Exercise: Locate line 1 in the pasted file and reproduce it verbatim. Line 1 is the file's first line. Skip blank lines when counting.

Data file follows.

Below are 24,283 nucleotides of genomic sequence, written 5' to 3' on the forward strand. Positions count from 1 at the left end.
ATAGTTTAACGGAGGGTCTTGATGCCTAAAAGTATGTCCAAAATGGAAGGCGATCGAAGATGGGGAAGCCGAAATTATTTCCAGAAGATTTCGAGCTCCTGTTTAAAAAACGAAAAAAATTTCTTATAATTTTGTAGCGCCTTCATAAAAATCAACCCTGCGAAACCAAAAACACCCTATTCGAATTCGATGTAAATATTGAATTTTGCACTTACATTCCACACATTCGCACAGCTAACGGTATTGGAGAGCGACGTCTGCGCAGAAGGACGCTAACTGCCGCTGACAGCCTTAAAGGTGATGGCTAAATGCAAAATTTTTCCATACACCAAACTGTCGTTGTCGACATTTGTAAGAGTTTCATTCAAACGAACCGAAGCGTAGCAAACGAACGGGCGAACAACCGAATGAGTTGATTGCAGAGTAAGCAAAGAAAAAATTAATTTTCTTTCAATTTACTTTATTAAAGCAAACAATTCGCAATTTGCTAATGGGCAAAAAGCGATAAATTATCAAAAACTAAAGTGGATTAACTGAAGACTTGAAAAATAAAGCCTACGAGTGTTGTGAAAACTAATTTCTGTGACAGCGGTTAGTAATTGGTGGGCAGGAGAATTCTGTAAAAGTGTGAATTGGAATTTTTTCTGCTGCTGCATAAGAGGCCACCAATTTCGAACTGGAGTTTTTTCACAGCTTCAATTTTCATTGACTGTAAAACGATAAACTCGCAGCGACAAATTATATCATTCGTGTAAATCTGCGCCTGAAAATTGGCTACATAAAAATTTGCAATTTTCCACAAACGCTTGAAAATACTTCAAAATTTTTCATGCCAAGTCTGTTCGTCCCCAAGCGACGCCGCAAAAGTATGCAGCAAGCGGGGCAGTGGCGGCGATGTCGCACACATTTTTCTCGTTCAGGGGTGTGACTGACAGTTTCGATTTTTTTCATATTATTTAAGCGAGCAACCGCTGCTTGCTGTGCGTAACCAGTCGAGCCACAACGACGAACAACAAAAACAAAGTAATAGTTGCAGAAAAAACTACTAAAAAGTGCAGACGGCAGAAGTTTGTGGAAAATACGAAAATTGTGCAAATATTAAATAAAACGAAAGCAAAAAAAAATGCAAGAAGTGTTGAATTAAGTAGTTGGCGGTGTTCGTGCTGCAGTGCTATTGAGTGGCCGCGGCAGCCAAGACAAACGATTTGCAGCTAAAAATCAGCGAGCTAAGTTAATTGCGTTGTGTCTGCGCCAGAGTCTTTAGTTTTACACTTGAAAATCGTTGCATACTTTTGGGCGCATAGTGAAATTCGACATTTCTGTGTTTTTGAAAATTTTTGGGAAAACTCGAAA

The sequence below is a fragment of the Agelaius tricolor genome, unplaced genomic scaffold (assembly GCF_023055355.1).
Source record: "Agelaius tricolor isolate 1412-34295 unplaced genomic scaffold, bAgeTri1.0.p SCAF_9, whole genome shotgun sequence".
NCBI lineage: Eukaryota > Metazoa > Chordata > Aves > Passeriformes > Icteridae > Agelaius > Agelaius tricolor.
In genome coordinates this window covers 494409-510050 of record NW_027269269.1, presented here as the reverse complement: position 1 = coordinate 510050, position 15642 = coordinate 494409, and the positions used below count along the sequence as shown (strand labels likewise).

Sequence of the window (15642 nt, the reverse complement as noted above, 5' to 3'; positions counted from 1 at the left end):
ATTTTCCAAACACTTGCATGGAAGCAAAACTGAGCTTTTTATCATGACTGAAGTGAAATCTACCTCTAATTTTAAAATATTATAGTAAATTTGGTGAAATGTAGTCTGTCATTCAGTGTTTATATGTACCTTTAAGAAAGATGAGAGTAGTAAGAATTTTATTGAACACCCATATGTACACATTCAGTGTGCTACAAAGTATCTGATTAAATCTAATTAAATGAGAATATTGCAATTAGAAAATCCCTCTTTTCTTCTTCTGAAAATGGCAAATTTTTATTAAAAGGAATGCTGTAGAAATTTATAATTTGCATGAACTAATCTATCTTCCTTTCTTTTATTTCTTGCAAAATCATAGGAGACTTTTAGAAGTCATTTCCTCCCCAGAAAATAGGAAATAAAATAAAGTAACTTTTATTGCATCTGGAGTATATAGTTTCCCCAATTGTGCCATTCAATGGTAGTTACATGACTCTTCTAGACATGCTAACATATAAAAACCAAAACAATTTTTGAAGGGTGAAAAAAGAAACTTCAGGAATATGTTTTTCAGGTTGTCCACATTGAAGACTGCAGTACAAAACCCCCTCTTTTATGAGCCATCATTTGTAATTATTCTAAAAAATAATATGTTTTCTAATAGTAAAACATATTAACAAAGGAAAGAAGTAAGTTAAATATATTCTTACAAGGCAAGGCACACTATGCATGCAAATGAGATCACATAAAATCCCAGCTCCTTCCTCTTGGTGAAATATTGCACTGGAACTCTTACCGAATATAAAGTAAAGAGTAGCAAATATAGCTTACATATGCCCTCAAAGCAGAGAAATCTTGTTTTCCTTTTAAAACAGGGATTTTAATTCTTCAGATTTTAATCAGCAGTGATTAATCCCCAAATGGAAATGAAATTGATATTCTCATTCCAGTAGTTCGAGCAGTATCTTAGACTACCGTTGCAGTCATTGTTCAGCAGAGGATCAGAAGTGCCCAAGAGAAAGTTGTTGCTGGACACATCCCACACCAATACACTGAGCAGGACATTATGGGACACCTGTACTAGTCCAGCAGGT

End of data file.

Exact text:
Below are 24,283 nucleotides of genomic sequence, written 5' to 3' on the forward strand. Positions count from 1 at the left end.